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Mouse & Keyboard Recorder for .NET

This application is designed to record user mouse activity, and keyboard presses from anywhere on the desktop, even when other applications have the focus.

This type of application can be used in many different scenarios, such as –

  • A remote pointer application
  • A go-anywhere colour picker feature
  • Macro generation software
  • Key logging utilities

One key feature of this application is that it uses events to model user actions. This means that the calling application need not constantly poll sets of properties for changes. As you will see in the code, the program is divided into two loosely coupled files, namely Form1.cs (the user interface) and another called InputListener.cs (the nuts & bolts of the software).

Although .NET allows you to track mouse activity using the Control.MouseButtons and Control.MousePosition classes, there is no native means of capturing global key-presses. To achieve this functionality, a Win32 API function is used, namely GetAsyncKeyState. This function takes a numeric keyboard scan-code as a parameter and returns –32767 (referred to as int16.MinValue+1 in code) if the key is pressed.

Keyboard scan-codes for standard alphanumeric keys are quite straightforward. Keys A-Z are mapped to their uppercase ASCII equivalent. Keys 0-9 (excluding the numeric keypad) are directly mapped to their ASCII equivalent. Extended keys such as delete or enter are mapped to unprintable ASCII codes, and appear as strange symbols in the display, as can be seen from the screenshot above. A bit of experimentation with the application will help you discover the codes for the rest of the keyboard.

Without further delay, lets start coding the application. Start off by creating a new C# Windows Forms project named “Recorder” in Visual Studio .NET. Right click on Solution Explorer and add a new class named InputListener.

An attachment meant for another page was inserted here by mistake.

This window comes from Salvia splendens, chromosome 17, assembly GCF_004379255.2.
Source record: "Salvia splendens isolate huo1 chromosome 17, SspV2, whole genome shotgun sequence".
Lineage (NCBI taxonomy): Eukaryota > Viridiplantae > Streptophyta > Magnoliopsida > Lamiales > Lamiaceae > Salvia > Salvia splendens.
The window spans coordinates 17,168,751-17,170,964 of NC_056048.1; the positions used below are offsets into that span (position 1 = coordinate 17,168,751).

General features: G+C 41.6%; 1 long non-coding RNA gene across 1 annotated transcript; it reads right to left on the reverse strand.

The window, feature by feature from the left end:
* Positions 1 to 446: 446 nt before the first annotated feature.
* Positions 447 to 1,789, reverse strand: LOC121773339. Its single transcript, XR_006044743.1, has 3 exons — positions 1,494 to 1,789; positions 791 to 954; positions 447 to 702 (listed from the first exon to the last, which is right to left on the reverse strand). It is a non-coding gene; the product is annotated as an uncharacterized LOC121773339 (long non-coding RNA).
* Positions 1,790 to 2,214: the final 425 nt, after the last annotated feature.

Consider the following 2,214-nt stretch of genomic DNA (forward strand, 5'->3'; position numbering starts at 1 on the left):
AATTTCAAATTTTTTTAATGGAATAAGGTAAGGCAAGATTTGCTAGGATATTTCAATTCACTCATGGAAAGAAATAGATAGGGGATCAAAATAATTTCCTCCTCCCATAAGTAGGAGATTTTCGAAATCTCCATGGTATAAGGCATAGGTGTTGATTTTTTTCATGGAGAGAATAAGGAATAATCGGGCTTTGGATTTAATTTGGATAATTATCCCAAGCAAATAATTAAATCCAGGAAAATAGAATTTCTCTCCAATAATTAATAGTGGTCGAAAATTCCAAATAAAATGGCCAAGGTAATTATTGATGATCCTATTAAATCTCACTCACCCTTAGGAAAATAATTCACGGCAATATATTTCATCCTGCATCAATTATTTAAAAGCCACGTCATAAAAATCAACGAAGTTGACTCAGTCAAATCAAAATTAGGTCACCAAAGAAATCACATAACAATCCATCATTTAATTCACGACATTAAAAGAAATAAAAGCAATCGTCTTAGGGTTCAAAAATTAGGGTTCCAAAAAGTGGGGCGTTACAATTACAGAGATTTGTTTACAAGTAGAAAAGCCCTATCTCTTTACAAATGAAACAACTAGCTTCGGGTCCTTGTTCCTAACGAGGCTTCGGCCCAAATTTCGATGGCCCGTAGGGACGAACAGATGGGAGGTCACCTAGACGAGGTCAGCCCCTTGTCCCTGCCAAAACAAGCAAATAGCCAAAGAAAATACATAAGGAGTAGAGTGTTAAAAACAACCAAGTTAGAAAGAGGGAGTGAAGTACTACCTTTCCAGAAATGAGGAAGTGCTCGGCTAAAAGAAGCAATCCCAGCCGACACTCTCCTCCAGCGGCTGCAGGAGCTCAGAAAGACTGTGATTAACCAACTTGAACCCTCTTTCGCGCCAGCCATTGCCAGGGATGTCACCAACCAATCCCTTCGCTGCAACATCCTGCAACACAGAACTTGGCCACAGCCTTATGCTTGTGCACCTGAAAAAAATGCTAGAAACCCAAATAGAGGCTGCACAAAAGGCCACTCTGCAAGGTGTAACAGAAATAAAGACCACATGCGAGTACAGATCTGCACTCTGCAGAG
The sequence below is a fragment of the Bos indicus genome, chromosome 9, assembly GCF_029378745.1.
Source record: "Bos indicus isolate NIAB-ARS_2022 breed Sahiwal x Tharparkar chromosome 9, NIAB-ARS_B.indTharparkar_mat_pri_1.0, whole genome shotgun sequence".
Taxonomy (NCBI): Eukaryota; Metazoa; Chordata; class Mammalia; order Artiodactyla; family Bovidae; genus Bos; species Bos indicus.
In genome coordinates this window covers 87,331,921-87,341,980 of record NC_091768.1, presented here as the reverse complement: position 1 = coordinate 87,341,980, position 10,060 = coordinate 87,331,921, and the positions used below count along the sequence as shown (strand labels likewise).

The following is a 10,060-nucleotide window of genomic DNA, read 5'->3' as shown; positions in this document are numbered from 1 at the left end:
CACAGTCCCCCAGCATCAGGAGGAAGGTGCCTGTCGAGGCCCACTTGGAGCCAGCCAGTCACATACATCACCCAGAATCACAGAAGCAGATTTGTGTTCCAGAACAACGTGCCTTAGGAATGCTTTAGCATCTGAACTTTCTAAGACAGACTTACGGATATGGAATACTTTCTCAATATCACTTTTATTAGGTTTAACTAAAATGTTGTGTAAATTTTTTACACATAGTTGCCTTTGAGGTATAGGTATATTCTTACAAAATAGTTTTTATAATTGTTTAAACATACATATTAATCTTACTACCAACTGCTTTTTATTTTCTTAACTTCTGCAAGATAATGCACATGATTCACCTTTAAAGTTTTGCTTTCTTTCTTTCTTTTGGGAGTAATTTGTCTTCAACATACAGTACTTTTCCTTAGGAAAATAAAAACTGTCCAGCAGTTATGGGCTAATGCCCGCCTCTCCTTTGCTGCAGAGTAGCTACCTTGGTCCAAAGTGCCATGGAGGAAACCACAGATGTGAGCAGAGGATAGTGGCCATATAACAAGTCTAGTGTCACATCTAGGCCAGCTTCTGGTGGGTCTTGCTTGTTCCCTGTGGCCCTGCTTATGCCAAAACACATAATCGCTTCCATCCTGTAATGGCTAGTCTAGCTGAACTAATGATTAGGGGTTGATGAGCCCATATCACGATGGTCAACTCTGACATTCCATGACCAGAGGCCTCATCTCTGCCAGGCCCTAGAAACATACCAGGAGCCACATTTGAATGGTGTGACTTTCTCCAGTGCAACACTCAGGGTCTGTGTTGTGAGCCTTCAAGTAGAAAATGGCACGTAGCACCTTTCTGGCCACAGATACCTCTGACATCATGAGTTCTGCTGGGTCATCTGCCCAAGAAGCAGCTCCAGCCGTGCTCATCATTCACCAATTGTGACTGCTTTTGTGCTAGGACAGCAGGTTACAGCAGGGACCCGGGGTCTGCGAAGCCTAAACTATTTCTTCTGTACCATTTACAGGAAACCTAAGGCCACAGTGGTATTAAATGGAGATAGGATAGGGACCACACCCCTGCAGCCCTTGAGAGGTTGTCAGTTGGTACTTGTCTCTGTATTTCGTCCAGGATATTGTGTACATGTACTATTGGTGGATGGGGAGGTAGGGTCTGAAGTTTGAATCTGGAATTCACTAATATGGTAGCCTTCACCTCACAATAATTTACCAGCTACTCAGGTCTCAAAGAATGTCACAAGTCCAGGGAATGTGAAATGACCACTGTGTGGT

Enter the following code as the body of the InputListener class. It is used simply to set up a new thread that runs an infinite loop, which will act as the underlying polling mechanism. This underlying polling mechanism will be completely transparent to the calling application.

public class InputListener
      public void Run()
      Thread thdMain = new Thread(new ThreadStart(RunThread));
      private void RunThread()



It is a unwritten coding convention that all events should contain two parameters, an object referring to the source of the event, and a second object, derived from EventArgs and containing any further information the ‘subscribing’ application may need. The first event we will deal with is the Mouse Move Event, this uses the MouseMoveEventArgs class, which is defined thus (and included in the body of the Recorder Namespace in InputListener.cs):

public class MouseMoveEventArgs : EventArgs
      public MouseMoveEventArgs(int X,int Y)
            this.X = X;
            this.Y = Y;
      public readonly int X;
      public readonly int Y;


In the input listener class, we must define the Event, and the delegate for this event, using the following code

private int lastX = 0;
private int lastY = 0; 
public delegate void MouseMoveHandler
      (object inputListener,
                  MouseMoveEventArgs mouseMoveInfo);

public event MouseMoveHandler OnMouseMove;

This event is generated by monitoring the Control.MousePosition class for changes. The best place to do this is within the loop in the RunThread method, that we created earlier. Therefore, add the following code directly after the Thread.Sleep(10); in RunThread().
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